Virtual Sabotage is a standalone blend of mystery and science fiction, set in a world not all that different from the one you and I currently inhabit. I was fascinated by its premise, since virtual reality has been an interest of mine for the past few years, but the story itself failed to meet my expectations.
Kenna Ward works as an envoy for one of the largest virtual realities companies in the world. VR makes it possible for individuals to live out daring scenarios in a stable and safe environment, and although things rarely go wrong, if and when they do, Kenna and other appropriately trained colleagues are able to slip into the scene and extricate the participants before their brains react negatively to whatever is happening. Kenna is thought to be one of the best envoys in the business, so it comes as no surprise when she’s called into work on what is supposed to be her night off to rescue a participant who has gotten himself into a bit of trouble.
Once Kenna is on the scene, she soon realizes that this is no run-of-the-mill rescue mission. The participant in trouble is none other than Charlie, Kenna’s fiancé and a fellow envoy who entered a virtual scenario without taking the proper precautions. Kenna can’t understand what could have made him act so rashly, but she puts her questions aside for the moment, planning to discuss the matter with Charlie once he has been safely extricated from the scenario gone wrong. Unfortunately, Kenna is unable to bring Charlie out alive, since his brain was overloaded by unknown stimuli from the scene he created. Kenna barely escapes with her life, and she is desperate to get to the bottom of this strange and deadly mishap.
It soon becomes clear to Kenna and a couple of her co-workers that Charlie’s death is part of a sinister plot set in motion by the founders of the company they work for. It is owned by some extremely power-hungry individuals who have concocted a complex plan to dominate the modern world. Kenna is determined to thwart them, but her attempts to do so bring her to the attention of some very dangerous people. Suddenly, Kenna’s quest for truth and justice seems destined to end with her own death unless she can come up with a foolproof plan to ensure her own survival as well as that of the small group she has enlisted to help her bring the company down.
I was fully prepared to lose myself in this action-packed story, but the execution of the plot really didn’t work for me. Ms. Hyzy introduces a large cast of characters, but most of them aren’t well-developed. They’re all supposed to be integral parts of the novel, but I found myself confused by many of their motivations, and when the author does attempt to explain what makes them tick, I was unable to buy into her explanations.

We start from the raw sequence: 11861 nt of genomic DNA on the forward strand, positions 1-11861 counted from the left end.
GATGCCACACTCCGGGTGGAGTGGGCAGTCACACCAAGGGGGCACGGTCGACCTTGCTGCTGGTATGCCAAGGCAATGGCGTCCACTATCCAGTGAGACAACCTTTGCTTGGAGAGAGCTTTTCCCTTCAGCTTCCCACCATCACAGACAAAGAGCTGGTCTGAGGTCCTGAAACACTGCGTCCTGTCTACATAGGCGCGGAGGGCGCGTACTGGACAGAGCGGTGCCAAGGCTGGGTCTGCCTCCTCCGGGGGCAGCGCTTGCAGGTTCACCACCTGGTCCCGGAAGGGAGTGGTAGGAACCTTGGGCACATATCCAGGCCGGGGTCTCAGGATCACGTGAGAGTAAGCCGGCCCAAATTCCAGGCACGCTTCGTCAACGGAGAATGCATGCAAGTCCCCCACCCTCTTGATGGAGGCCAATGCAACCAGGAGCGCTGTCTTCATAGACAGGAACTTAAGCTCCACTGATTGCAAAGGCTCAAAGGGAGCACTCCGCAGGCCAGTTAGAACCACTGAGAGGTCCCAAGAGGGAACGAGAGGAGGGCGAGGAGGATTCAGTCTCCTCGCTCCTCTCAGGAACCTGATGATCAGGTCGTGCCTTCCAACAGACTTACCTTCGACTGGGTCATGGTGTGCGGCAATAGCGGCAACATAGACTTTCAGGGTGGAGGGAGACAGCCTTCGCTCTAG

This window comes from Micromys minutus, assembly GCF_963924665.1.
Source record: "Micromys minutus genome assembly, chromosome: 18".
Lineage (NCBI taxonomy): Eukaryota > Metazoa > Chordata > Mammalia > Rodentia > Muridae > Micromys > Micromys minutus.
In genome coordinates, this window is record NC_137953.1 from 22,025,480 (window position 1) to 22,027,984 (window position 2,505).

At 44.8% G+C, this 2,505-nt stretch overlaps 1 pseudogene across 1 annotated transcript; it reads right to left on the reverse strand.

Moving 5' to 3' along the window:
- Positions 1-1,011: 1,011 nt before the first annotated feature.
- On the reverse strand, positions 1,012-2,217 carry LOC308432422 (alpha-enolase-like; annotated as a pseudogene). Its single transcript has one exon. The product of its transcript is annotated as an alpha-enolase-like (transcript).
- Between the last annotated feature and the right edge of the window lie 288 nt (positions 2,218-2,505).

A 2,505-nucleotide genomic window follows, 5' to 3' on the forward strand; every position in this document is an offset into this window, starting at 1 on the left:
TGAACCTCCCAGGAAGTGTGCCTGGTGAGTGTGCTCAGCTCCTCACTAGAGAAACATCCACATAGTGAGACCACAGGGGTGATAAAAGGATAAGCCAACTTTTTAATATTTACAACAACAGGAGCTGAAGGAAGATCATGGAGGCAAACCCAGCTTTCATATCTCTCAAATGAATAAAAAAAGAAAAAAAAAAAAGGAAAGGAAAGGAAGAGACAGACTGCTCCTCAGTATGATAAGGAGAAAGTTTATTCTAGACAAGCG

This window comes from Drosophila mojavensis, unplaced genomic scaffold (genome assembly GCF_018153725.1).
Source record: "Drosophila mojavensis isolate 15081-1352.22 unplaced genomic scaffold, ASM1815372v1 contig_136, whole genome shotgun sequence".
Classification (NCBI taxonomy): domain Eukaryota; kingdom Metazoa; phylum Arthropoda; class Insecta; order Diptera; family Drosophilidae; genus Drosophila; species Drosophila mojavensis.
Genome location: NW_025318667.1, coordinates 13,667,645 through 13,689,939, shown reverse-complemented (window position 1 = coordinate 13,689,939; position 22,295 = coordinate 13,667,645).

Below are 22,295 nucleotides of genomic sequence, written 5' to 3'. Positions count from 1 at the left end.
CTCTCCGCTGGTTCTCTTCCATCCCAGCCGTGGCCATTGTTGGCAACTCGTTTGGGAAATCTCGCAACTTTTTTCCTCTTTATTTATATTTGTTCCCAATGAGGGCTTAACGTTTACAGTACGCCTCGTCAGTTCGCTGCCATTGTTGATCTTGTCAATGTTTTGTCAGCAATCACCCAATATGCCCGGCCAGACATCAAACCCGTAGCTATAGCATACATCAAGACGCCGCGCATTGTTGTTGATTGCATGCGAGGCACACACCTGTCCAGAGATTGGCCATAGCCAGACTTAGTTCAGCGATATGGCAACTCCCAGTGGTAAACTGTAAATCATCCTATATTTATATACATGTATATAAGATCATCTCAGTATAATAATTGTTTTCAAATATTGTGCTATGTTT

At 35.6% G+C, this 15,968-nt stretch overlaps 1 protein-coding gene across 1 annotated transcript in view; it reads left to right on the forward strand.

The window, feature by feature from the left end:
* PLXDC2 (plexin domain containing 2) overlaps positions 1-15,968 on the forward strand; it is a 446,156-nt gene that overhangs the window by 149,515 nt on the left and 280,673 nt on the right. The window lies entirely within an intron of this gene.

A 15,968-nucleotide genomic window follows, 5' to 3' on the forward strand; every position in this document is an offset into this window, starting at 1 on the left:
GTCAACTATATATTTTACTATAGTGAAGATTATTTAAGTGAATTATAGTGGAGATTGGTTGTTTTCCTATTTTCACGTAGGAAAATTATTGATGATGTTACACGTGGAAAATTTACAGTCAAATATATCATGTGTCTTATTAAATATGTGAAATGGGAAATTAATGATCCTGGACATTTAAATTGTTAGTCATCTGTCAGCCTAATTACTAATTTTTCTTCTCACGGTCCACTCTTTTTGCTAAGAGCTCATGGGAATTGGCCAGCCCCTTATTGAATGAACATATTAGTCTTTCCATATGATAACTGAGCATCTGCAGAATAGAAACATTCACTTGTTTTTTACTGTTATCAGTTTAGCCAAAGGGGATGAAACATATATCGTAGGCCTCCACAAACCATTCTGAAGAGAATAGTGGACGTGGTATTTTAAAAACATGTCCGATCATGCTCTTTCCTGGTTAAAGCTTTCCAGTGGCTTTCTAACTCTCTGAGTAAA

Kenna is the undisputed heroine of the novel, and she is the only character who is given a compelling backstory. She’s extremely smart, but her intelligence is also her greatest weakness. She is very used to dealing with things in a virtual world, and she finds it understandably difficult to make her skills work for her in the physical one. Her love for Charlie and her desperation to uncover the truth behind his untimely death sometimes cause her to act in less than a rational manner, but I always understood her motivations. Unfortunately, the other characters appear flat and lifeless, making Kenna the standout in an otherwise unremarkable group of people.
The story is far too complicated for its length. There are so many different factions of people who are working against one another, that it was very difficult for me to keep everyone and their affiliations straight in my mind. Ms. Hyzy wasn’t able to explain the politics of her world in a way I could understand, and I was often frustrated by my inability to recall who was loyal to which faction.
The ending felt rushed, almost as if the author ran out of ideas before she was able to bring the story to a satisfactory conclusion. Some things are wrapped up in a way that felt entirely too neat and tidy for my liking, while other plot elements are left hanging. This might have been forgivable if Virtual Sabotage had been the first book in a series, but I am unable to overlook it in a novel that is supposed to stand on its own.